Our one night stand with San Juan del Sur
San Juan del Sur is yet another destination that has been deemed a regular stop along the Gringo Trail, in my honest opinion. Places like this have long crossed the fragile boundary between a positive tourism effect and over tourism with the town that it interacts with. What once was a small, quiet fishing village has become a popular tourist destination that offers surfers, beach bums, and tourists from all walks of life a chance to be themselves completely without any fleeting attempt of immersing themselves into Nicaraguan culture. San Juan was not supposed to be our end destination, but as fate would have it we wound up stuck there for the night.
Immediately upon arrival young men scrambled to get our bags off the roof and demanded that all tourists needed to pay before receiving their bags. It was not the monetary value that left a sour taste in my mouth, because 2 dollars was not going to bust our piggy bank. It was just the principle alone that rubbed me the wrong way. This was the only place in Nicaragua where this new tariff was the norm. I couldn’t find an opportune moment to climb up myself and eventually gave in to paying half the price they stubbornly sought out. We were trying to get to a different beach called Playa Maderas, which sounded perfect for us; an isolated beach that was more laid back with the option of tent rentals under the stars (how romantic). When we asked about transportation options, we discovered transportation would cost 5 bucks per person each way. Since we only had 1 night available in our itinerary, this would skyrocket the cost of for a night to about 30 dollars, which takes all of the fun out of camping altogether. Quickly, as usual, plans changed.
The owner of a new hospadaje had given us basic instructions to his house while we were getting ripped off at the bus stop. We immediately began looking for this house, but got lost due to vague directions. While we were looking a woman offered us a room in her house. She made us wait for 5 minutes while she tidied up her daughters bedroom, complete with little girl bedding, posters, and toys. We politely passed on the offer and continued our search until we found our casa and settled in.
Since we were back on the coast we both wanted our toes to soak in the salty ocean once again. We made our way to the beach’s tranquil cove, which was stunningly sheltered by two massive headlands, and ran into the warm, gentle surf. Within 20 seconds I felt a very sharp pang in my foot, and realized that I had stepped on a small stingray. Blood came pouring out of a tiny incision in my right foot and eventually began throbbing with every step/heartbeat/breath. Foiled again. I limped back to our house, but not before buying an entire Tuna for 2 dollars.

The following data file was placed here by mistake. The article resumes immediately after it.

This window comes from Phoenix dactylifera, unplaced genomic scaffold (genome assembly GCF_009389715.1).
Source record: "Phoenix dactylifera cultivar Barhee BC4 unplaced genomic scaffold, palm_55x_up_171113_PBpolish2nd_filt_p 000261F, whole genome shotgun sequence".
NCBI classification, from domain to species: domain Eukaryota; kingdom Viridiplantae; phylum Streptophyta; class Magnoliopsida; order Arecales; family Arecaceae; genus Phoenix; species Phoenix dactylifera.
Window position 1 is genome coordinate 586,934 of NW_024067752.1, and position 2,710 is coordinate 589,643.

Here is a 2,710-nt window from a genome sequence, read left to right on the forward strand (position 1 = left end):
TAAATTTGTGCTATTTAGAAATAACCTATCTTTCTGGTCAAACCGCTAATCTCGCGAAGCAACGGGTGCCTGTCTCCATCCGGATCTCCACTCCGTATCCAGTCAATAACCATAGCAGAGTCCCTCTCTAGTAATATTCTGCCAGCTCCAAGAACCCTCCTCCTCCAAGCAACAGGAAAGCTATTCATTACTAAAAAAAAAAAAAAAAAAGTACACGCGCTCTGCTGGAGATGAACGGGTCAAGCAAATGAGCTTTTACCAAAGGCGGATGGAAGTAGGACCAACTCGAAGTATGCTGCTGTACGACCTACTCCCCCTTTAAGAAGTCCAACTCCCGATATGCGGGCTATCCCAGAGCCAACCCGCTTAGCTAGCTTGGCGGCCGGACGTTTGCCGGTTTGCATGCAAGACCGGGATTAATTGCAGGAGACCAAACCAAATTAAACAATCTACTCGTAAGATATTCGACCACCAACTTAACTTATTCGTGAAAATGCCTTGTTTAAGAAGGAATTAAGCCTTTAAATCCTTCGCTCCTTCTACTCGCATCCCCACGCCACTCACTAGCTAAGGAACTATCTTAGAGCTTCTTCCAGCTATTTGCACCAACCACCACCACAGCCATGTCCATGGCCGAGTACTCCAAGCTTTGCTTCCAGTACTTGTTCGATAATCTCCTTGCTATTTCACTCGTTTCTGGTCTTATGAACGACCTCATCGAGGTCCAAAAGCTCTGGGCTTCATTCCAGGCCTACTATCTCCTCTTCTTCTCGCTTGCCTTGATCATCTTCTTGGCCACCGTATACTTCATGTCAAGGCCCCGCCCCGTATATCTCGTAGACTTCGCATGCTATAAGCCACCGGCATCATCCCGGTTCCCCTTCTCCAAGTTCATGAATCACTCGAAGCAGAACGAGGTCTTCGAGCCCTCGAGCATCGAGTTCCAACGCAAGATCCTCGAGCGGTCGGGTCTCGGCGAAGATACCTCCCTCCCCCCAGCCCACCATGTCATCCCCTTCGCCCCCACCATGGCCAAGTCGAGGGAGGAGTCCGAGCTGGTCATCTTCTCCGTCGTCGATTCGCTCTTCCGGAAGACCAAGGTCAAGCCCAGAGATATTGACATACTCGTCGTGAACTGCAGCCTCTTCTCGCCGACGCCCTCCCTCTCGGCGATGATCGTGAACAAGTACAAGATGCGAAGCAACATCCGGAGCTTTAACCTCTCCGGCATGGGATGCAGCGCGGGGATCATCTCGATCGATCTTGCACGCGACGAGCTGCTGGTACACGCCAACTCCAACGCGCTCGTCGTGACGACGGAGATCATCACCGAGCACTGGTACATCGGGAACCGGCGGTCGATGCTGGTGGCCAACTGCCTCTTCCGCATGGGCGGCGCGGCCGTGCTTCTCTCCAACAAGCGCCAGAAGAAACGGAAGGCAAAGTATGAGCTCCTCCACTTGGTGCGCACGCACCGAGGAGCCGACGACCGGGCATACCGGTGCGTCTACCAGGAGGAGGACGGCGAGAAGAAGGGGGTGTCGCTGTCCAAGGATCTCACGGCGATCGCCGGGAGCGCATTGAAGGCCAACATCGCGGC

Our family immediately helped ameliorate the pain by keeping a pot of water boiling for my aching foot. They couldn’t have been sweeter to us. Their daughter was about 5 years old and probably the cutest Nicaraguan on the planet. We practiced Spanish with her while we played with toys, iPhone cameras, and pretended we were all hairdressers. Eventually the pain subsided and we made a smashing meal.
Just outside of the touristy beach scene the town itself is a very local, authentic, and has a that quintessential small town pace. The wet streets at night glistened in the gentle rain while elderly women in rocking chairs swayed in the soft glow of their television sets. We wandered around for a while and plotted our escape to Ometepe for the following morning. We got up at dawn, left our awesome little family house in San Juan, and were en route to Nicaragua’s most famous volcanoes.
The feeling of being unable to escape the tourist trail is always frustrating. I work in an agricultural project near Ocotal, Nicaragua, and recently made a trip to Leon. Leon is touristy but not horrifically so, and yet I still found it difficult to see the city outside of the hostel scenes and their nearby bars, and of course, the cathedrals. If you really want a taste of the rural Nicaraguan life you should come check us out. Take a peak at our blog: guardabarrancosa.wordpress.com or our website: http://www.eco-nic.com.
You might want to check out Debbie and Ron in Ometepe.Of course, you may already be gone by the time you read this. They have a guest house, I believe. http://retirenicaragua.wordpress.com/
I love the series of photos with the little girl. Really cool. SJDS is super touristy but there is still amazing beauty there. I miss it. Thanks for sharing.
Great slice of life story (found via Google+) Real stories about real experiences often say so much more about a place than the normal guidebook fodder.